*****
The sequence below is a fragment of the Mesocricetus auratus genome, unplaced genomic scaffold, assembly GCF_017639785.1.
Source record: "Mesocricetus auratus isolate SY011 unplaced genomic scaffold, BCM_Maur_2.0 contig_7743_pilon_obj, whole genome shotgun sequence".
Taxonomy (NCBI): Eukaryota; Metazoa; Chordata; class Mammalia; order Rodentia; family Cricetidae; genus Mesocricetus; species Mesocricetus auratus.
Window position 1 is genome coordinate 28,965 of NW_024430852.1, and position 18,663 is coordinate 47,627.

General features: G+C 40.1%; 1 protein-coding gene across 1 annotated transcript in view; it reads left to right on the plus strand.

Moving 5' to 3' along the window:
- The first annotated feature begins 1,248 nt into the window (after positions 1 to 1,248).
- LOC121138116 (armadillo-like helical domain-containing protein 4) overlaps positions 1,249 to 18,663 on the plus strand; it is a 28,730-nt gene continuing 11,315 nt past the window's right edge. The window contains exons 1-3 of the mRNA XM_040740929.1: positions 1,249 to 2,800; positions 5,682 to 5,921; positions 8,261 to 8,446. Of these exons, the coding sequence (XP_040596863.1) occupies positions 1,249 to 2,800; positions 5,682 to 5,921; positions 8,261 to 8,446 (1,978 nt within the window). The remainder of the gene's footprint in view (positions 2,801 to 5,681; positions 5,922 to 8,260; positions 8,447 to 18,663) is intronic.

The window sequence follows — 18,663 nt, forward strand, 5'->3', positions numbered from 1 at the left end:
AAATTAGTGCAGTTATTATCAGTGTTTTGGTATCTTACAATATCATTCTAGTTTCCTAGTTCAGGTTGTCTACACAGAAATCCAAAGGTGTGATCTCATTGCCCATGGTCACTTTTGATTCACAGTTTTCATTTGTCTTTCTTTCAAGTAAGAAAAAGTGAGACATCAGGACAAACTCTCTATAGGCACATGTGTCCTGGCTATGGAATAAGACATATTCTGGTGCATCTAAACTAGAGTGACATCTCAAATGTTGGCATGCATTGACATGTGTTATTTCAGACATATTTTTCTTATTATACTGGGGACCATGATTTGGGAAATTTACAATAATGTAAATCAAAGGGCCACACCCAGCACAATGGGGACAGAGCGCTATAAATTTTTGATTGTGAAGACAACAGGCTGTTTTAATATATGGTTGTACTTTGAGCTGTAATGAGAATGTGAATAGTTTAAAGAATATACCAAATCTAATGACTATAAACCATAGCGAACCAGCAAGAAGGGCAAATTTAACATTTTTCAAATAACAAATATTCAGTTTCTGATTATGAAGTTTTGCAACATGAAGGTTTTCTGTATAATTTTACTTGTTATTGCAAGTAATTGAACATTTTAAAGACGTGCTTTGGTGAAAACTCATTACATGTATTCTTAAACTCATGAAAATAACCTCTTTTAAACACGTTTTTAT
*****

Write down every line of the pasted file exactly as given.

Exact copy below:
The sequence below is a fragment of the Mesocricetus auratus genome, unplaced genomic scaffold, assembly GCF_017639785.1.
Source record: "Mesocricetus auratus isolate SY011 unplaced genomic scaffold, BCM_Maur_2.0 contig_7743_pilon_obj, whole genome shotgun sequence".
Taxonomy (NCBI): Eukaryota; Metazoa; Chordata; class Mammalia; order Rodentia; family Cricetidae; genus Mesocricetus; species Mesocricetus auratus.
Window position 1 is genome coordinate 28,965 of NW_024430852.1, and position 18,663 is coordinate 47,627.

General features: G+C 40.1%; 1 protein-coding gene across 1 annotated transcript in view; it reads left to right on the plus strand.

Moving 5' to 3' along the window:
- The first annotated feature begins 1,248 nt into the window (after positions 1 to 1,248).
- LOC121138116 (armadillo-like helical domain-containing protein 4) overlaps positions 1,249 to 18,663 on the plus strand; it is a 28,730-nt gene continuing 11,315 nt past the window's right edge. The window contains exons 1-3 of the mRNA XM_040740929.1: positions 1,249 to 2,800; positions 5,682 to 5,921; positions 8,261 to 8,446. Of these exons, the coding sequence (XP_040596863.1) occupies positions 1,249 to 2,800; positions 5,682 to 5,921; positions 8,261 to 8,446 (1,978 nt within the window). The remainder of the gene's footprint in view (positions 2,801 to 5,681; positions 5,922 to 8,260; positions 8,447 to 18,663) is intronic.

The window sequence follows — 18,663 nt, forward strand, 5'->3', positions numbered from 1 at the left end:
AAATTAGTGCAGTTATTATCAGTGTTTTGGTATCTTACAATATCATTCTAGTTTCCTAGTTCAGGTTGTCTACACAGAAATCCAAAGGTGTGATCTCATTGCCCATGGTCACTTTTGATTCACAGTTTTCATTTGTCTTTCTTTCAAGTAAGAAAAAGTGAGACATCAGGACAAACTCTCTATAGGCACATGTGTCCTGGCTATGGAATAAGACATATTCTGGTGCATCTAAACTAGAGTGACATCTCAAATGTTGGCATGCATTGACATGTGTTATTTCAGACATATTTTTCTTATTATACTGGGGACCATGATTTGGGAAATTTACAATAATGTAAATCAAAGGGCCACACCCAGCACAATGGGGACAGAGCGCTATAAATTTTTGATTGTGAAGACAACAGGCTGTTTTAATATATGGTTGTACTTTGAGCTGTAATGAGAATGTGAATAGTTTAAAGAATATACCAAATCTAATGACTATAAACCATAGCGAACCAGCAAGAAGGGCAAATTTAACATTTTTCAAATAACAAATATTCAGTTTCTGATTATGAAGTTTTGCAACATGAAGGTTTTCTGTATAATTTTACTTGTTATTGCAAGTAATTGAACATTTTAAAGACGTGCTTTGGTGAAAACTCATTACATGTATTCTTAAACTCATGAAAATAACCTCTTTTAAACACGTTTTTAT